US 'deeply concerned' about violence on Syria-Turkey border
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Washington is "deeply concerned" about a recent flare-up of violence along Syria's northern border with Turkey, a State Department spokesman said Monday.
"The United States is deeply concerned about recent attacks along Syria's northern border and urges all parties to maintain ceasefire lines," said spokesman Ned Price, days after increased bombardments in the area reportedly killed at least 21 civilians -- including children.
"We deplore the civilian casualties in Al-Bab, Hasakah, and elsewhere," said Price, adding that the United States remained committed "to ensure the enduring defeat of ISIS and a political resolution to the Syrian conflict."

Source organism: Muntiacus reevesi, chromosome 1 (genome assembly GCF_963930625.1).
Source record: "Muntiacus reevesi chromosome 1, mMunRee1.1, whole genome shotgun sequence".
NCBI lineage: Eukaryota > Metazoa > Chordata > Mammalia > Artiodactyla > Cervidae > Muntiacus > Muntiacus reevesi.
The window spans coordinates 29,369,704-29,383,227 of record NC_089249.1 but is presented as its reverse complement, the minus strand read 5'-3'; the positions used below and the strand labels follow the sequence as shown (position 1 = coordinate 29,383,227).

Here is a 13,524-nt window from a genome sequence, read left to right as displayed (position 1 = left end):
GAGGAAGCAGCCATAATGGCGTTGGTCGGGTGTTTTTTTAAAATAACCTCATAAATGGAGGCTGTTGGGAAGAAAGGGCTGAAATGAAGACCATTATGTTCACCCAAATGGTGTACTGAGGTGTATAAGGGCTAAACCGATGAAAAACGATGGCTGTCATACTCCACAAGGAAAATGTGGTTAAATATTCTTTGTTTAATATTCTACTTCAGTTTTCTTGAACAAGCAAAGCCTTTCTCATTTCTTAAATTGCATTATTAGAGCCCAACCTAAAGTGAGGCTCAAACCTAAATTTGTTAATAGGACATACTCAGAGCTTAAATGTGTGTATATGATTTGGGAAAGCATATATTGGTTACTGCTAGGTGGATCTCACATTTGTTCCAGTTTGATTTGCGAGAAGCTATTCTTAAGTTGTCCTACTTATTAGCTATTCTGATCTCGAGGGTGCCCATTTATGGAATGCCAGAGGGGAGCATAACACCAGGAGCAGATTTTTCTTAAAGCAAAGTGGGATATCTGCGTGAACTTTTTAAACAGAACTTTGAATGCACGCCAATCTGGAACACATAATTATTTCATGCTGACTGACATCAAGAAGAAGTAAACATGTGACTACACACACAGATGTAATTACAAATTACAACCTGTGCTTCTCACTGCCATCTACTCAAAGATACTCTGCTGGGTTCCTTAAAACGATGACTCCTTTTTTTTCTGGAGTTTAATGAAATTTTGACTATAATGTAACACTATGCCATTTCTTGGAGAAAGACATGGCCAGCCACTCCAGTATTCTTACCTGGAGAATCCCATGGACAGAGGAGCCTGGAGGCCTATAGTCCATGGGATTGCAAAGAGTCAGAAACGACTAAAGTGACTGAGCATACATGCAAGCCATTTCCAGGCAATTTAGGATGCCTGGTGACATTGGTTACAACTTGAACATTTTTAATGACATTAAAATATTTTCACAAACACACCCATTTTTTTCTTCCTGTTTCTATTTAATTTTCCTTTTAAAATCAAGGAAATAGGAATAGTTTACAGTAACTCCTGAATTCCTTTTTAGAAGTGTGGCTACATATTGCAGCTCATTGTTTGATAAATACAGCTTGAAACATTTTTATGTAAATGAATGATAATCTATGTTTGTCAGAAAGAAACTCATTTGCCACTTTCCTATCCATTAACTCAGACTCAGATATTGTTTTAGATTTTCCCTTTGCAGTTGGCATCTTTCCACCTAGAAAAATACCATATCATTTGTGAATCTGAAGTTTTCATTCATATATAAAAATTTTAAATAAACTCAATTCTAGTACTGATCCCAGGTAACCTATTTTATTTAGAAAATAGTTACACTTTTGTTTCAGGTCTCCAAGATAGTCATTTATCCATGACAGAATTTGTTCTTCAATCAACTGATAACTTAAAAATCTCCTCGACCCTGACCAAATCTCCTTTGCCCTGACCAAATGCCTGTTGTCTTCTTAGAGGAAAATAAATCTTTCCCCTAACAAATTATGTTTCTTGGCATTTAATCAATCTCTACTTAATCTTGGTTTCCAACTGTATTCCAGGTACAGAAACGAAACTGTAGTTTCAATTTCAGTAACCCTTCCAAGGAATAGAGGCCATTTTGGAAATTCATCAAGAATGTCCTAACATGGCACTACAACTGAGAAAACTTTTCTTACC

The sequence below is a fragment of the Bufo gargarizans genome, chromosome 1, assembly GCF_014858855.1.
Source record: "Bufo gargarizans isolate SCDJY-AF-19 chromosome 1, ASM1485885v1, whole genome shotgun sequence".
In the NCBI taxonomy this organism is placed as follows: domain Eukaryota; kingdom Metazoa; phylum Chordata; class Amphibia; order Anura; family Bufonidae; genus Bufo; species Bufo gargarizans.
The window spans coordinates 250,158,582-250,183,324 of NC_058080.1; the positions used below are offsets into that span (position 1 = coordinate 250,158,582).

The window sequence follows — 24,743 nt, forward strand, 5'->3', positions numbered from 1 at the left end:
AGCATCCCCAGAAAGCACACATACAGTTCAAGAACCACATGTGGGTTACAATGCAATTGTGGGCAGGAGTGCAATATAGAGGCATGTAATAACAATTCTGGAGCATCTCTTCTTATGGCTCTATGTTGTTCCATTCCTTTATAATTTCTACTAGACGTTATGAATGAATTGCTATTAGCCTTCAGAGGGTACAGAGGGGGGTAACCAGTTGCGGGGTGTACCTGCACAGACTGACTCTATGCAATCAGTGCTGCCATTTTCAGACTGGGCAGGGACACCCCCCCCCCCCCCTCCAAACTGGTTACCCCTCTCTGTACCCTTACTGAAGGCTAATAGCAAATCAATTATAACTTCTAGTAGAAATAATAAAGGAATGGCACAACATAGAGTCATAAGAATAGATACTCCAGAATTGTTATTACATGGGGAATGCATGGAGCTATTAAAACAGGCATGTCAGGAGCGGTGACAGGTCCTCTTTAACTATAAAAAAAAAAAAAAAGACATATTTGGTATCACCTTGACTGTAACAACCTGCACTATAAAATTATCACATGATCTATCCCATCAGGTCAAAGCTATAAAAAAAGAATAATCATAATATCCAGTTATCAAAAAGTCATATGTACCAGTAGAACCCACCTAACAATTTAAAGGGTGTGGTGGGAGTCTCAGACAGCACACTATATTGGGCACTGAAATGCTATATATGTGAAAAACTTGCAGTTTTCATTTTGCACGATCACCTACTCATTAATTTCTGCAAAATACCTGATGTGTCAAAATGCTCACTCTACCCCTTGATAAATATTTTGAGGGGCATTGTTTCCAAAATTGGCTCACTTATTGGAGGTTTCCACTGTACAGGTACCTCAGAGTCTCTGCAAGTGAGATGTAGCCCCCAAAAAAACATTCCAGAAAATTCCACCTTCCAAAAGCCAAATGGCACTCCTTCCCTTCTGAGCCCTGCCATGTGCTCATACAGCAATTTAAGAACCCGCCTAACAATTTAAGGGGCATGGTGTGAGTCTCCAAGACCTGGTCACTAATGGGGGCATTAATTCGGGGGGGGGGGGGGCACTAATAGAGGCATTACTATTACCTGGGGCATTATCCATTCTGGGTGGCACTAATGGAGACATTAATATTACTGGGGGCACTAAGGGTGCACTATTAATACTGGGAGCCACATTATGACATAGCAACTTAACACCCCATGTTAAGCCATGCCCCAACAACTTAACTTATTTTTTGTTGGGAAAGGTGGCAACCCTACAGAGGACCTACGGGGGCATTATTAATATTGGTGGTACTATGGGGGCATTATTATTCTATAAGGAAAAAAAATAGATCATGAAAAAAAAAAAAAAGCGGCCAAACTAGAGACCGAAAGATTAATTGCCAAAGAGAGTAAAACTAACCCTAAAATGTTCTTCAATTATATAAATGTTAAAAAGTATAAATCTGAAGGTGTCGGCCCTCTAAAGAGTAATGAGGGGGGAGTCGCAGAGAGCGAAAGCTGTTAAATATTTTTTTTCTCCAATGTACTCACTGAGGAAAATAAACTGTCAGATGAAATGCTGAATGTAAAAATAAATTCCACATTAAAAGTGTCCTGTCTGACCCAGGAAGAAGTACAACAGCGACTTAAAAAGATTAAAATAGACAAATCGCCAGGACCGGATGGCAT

The recent bloodshed came against a backdrop of increased tensions pitting the Kurdish-led Syrian Democratic Forces (SDF) against Turkish troops and their Syrian proxies.
On Friday, Kurdish authorities said that a pre-dawn strike by a Turkish drone hit "a training centre for young girls" in the Shmouka area near Hasakeh in the northeast, killing four children and wounding 11.
The Britain-based Syrian Observatory for Human Rights, a war monitor with a broad network of sources on the ground, confirmed the toll.
In Al-Bab, a town under the control of Syrian factions loyal to Ankara, "artillery fire on a market by pro-regime forces killed 17 civilians -- including six children -- and wounded another 35," the Observatory said.
An AFP correspondent said the strike on the town near the Syria-Turkey border had ripped through a market, describing it as a jumble of body parts, strewn vegetables and mangled handcarts.